I am so happy with the Janome Jem 760 for Bee, especially the fact that it has a speed control. It turns out that Bee is a full-throttle sewist (unlike her Papa who is ginger with the pedal). Even though she can barely touch the floor with her toes, she manages to flat out stomp on the pedal, so being able to restrict the speed makes all the difference. Actually, I am progressively speeding the machine up for her, helping her develop confidence as she goes.

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Also, talk to your kids about the tools, warn them about the dangerous parts, and help them to get to know them all. It was so incredibly charming the other night when we had a sitter to hear that what Bee wanted to do more than anything was to tell the sitter all about sewing, and explain the different parts of her machine, what they are called and what they do. I suppose in the end that is what I mean by helping her be proud; it is now something she wants to teach others. She is proud that she is learning to sew, not just that she made something. The process counts for her, and that is a lesson I hope she holds onto for the rest of her life…

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6 Responses to Sewing Bee: Pride

  1. 1
    Ruthann says:

    What a great post! Hope to do this with my grandson and granddaughter someday.

  2. 2
    Mary Ann says:

    Great post! And all these lessons apply I think in teaching anyone to sew. So many folks had a bad experience once, often because they chose patterns or fabrics inappropriate for a beginner and that’s the end of sewing for them. Thanks for the thoughtful lessons Thomas.

  3. 3
    Darleen says:

    I was a teacher of deaf kids for 20 years and even taught some students how to sew, too! You are doing an awesome job, poppa!!!!

  4. 4

    Hi, Thomas. I actually stopped by here today to get your email address so I could tell you that I read the article in Quilters Newsletter–so eloquently written. Beyond the words and message, I just love your writing style. Very well written. Coming from several generations of Mennonite Brethren quilters (not to be confused with Old Mennonite or Amish), I see so many things from those old quilts that have influenced my style–roots in tradition with updated fabrics. The roots are deep and I’m glad they keep me firmly planted.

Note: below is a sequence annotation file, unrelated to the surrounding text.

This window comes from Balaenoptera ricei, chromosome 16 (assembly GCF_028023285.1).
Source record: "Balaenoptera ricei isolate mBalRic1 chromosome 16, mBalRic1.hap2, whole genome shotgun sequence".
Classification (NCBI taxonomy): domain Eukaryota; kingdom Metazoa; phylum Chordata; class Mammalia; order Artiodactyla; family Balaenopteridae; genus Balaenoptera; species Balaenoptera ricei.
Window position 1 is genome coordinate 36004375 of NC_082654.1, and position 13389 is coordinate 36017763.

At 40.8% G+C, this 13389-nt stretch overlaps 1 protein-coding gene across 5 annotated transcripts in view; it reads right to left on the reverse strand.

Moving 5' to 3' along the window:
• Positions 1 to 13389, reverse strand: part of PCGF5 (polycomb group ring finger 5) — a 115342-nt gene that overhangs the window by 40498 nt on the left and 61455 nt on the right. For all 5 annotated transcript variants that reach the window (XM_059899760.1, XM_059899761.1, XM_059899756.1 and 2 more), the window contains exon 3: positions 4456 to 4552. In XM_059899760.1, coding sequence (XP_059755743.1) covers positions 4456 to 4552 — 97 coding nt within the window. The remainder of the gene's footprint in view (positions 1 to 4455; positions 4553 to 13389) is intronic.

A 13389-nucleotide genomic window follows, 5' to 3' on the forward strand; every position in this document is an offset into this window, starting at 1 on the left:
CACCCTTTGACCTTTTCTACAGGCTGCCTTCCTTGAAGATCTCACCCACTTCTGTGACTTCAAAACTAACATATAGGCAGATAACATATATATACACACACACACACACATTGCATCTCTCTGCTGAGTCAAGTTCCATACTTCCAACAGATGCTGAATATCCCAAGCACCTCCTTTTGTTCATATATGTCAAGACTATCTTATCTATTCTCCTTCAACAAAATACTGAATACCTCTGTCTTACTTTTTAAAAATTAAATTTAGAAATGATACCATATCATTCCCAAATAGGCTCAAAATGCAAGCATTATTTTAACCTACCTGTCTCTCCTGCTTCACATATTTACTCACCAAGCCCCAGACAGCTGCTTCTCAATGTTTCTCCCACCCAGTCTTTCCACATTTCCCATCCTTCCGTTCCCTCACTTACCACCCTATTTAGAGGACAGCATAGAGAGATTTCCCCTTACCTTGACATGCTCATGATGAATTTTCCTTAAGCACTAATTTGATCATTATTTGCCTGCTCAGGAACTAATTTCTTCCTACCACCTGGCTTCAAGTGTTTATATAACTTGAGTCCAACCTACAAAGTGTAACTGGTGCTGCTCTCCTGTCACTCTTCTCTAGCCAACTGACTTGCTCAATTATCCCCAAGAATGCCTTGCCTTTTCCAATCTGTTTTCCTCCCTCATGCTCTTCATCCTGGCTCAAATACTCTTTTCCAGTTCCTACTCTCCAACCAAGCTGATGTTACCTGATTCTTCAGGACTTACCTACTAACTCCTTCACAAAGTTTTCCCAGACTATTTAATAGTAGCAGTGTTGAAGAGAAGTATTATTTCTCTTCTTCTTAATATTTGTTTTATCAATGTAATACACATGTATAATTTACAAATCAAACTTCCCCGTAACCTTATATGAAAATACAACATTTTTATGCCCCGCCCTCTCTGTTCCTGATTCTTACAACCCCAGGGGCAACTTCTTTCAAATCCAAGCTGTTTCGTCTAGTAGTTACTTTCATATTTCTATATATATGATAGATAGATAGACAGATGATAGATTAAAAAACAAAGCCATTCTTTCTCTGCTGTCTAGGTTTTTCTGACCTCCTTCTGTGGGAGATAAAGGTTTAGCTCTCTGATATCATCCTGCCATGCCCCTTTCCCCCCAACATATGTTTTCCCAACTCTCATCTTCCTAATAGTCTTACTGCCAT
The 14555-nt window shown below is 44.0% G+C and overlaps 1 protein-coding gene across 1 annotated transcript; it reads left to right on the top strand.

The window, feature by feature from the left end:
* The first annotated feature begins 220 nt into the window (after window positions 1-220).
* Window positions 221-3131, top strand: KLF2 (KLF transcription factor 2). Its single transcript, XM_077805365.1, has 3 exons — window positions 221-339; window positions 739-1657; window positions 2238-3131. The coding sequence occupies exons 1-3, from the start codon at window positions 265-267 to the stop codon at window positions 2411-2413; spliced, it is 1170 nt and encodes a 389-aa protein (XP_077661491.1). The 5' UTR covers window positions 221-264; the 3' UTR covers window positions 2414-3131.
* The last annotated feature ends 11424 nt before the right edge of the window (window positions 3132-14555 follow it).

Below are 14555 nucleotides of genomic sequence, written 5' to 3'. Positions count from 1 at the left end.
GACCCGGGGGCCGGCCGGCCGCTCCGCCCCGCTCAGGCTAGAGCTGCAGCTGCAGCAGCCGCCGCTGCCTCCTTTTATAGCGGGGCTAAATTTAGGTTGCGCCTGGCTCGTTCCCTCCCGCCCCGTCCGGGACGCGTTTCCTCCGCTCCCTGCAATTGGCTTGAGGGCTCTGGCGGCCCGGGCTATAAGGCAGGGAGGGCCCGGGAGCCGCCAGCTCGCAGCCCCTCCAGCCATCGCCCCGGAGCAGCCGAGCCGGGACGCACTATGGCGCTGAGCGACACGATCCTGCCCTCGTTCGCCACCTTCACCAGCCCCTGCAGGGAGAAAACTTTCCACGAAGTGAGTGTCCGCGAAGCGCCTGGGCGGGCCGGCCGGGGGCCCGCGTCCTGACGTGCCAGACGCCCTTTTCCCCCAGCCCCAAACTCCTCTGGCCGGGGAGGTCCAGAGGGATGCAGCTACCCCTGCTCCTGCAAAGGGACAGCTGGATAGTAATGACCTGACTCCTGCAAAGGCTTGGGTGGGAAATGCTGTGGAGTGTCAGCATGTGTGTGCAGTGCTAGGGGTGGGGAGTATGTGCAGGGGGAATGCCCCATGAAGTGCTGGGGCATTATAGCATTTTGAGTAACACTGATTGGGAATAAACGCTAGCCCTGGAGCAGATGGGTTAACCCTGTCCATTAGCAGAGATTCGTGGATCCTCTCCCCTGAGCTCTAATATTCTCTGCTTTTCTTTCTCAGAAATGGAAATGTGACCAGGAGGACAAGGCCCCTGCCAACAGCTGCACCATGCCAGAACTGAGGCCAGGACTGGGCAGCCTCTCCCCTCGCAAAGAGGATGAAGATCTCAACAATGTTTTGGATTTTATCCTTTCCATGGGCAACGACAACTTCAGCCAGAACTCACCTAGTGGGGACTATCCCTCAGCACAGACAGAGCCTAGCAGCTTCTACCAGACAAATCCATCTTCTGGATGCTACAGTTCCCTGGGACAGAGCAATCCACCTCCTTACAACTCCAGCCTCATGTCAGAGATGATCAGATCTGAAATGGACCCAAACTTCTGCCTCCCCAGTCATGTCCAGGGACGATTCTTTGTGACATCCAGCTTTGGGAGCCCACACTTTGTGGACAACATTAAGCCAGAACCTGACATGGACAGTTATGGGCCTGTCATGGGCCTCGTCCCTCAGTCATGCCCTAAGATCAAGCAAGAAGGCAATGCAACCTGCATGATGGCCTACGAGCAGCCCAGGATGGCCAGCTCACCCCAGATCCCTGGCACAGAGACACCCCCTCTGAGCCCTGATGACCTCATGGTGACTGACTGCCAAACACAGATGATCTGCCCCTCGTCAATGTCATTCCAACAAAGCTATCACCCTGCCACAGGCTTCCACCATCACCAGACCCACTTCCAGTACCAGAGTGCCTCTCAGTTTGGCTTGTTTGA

Anyway, bonus was that you posted this today. I have been teaching my grandchildren, little by little, to sew. My 5-year-old grandson seems the most interested, which is interesting to me. I see a distinct interest in art. I have set aside a Featherweight sewing machine for each of them.

    So I just stopped by to say hi. Hi. 🙂

  5. 5

    Oh, and P.S. I preordered your book and took a “look inside.” I noticed that you mentioned Mary Kolb. Have you ever met her? She is one of the members of a small quilting retreat that meets in Minnesota every summer and also a member of a group I started on Flickr, Mid Century Modern, with the first criteria that everyone has to be 50. Anyway, Mary is awesome. If you haven’t had a chance to meet her in person, I hope you get to someday.

  6. 6

    This is so sweet! Your tips are great and I see a future with lots of father daughter projects. I’ve worked similarly with my daughter and now, at 12 she’s quite confident on my machine and has made lovely patchwork pillows for her friends.